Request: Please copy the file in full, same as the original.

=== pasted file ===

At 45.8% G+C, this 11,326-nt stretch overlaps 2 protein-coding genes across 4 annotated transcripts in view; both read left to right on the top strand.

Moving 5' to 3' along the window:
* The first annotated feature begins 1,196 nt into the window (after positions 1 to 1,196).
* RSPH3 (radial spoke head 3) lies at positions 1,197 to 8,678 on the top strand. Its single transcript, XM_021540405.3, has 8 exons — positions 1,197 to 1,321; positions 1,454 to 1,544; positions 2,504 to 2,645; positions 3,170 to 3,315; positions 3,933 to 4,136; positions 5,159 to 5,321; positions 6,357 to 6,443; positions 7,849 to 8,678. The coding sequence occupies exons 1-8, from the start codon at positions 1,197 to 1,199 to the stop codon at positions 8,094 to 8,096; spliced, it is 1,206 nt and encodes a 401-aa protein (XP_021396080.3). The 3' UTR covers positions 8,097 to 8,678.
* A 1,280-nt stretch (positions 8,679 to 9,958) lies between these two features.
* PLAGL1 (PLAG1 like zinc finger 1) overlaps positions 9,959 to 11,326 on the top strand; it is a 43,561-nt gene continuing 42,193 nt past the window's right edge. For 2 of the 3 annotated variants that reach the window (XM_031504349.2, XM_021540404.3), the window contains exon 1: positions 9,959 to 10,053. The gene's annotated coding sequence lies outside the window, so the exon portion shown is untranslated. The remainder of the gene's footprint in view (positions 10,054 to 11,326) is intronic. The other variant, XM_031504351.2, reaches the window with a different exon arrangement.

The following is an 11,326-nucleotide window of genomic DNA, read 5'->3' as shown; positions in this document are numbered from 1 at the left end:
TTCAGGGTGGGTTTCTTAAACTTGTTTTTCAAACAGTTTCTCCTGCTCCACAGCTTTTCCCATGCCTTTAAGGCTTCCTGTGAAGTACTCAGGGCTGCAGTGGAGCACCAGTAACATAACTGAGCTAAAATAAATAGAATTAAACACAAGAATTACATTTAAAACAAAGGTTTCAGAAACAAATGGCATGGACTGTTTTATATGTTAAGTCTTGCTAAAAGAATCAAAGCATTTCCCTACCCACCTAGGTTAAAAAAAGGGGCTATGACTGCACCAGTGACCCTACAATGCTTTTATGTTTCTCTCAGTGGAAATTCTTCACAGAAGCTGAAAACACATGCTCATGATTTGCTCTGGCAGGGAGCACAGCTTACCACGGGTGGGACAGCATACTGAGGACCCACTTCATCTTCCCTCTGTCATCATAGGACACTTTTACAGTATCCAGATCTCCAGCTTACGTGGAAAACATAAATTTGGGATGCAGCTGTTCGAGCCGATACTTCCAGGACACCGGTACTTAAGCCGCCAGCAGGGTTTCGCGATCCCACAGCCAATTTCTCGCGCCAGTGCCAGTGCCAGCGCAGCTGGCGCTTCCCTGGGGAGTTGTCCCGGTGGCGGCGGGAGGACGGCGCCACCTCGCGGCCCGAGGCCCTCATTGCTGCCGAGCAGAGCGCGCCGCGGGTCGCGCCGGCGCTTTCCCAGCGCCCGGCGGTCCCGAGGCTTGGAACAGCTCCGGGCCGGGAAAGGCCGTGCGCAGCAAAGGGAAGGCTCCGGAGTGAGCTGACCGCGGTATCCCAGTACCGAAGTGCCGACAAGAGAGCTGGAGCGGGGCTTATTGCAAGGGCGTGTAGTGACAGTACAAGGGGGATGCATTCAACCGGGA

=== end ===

At 45.8% G+C, this 11,326-nt stretch overlaps 2 protein-coding genes across 4 annotated transcripts in view; both read left to right on the top strand.

Moving 5' to 3' along the window:
* The first annotated feature begins 1,196 nt into the window (after positions 1 to 1,196).
* RSPH3 (radial spoke head 3) lies at positions 1,197 to 8,678 on the top strand. Its single transcript, XM_021540405.3, has 8 exons — positions 1,197 to 1,321; positions 1,454 to 1,544; positions 2,504 to 2,645; positions 3,170 to 3,315; positions 3,933 to 4,136; positions 5,159 to 5,321; positions 6,357 to 6,443; positions 7,849 to 8,678. The coding sequence occupies exons 1-8, from the start codon at positions 1,197 to 1,199 to the stop codon at positions 8,094 to 8,096; spliced, it is 1,206 nt and encodes a 401-aa protein (XP_021396080.3). The 3' UTR covers positions 8,097 to 8,678.
* A 1,280-nt stretch (positions 8,679 to 9,958) lies between these two features.
* PLAGL1 (PLAG1 like zinc finger 1) overlaps positions 9,959 to 11,326 on the top strand; it is a 43,561-nt gene continuing 42,193 nt past the window's right edge. For 2 of the 3 annotated variants that reach the window (XM_031504349.2, XM_021540404.3), the window contains exon 1: positions 9,959 to 10,053. The gene's annotated coding sequence lies outside the window, so the exon portion shown is untranslated. The remainder of the gene's footprint in view (positions 10,054 to 11,326) is intronic. The other variant, XM_031504351.2, reaches the window with a different exon arrangement.

The following is an 11,326-nucleotide window of genomic DNA, read 5'->3' as shown; positions in this document are numbered from 1 at the left end:
TTCAGGGTGGGTTTCTTAAACTTGTTTTTCAAACAGTTTCTCCTGCTCCACAGCTTTTCCCATGCCTTTAAGGCTTCCTGTGAAGTACTCAGGGCTGCAGTGGAGCACCAGTAACATAACTGAGCTAAAATAAATAGAATTAAACACAAGAATTACATTTAAAACAAAGGTTTCAGAAACAAATGGCATGGACTGTTTTATATGTTAAGTCTTGCTAAAAGAATCAAAGCATTTCCCTACCCACCTAGGTTAAAAAAAGGGGCTATGACTGCACCAGTGACCCTACAATGCTTTTATGTTTCTCTCAGTGGAAATTCTTCACAGAAGCTGAAAACACATGCTCATGATTTGCTCTGGCAGGGAGCACAGCTTACCACGGGTGGGACAGCATACTGAGGACCCACTTCATCTTCCCTCTGTCATCATAGGACACTTTTACAGTATCCAGATCTCCAGCTTACGTGGAAAACATAAATTTGGGATGCAGCTGTTCGAGCCGATACTTCCAGGACACCGGTACTTAAGCCGCCAGCAGGGTTTCGCGATCCCACAGCCAATTTCTCGCGCCAGTGCCAGTGCCAGCGCAGCTGGCGCTTCCCTGGGGAGTTGTCCCGGTGGCGGCGGGAGGACGGCGCCACCTCGCGGCCCGAGGCCCTCATTGCTGCCGAGCAGAGCGCGCCGCGGGTCGCGCCGGCGCTTTCCCAGCGCCCGGCGGTCCCGAGGCTTGGAACAGCTCCGGGCCGGGAAAGGCCGTGCGCAGCAAAGGGAAGGCTCCGGAGTGAGCTGACCGCGGTATCCCAGTACCGAAGTGCCGACAAGAGAGCTGGAGCGGGGCTTATTGCAAGGGCGTGTAGTGACAGTACAAGGGGGATGCATTCAACCGGGA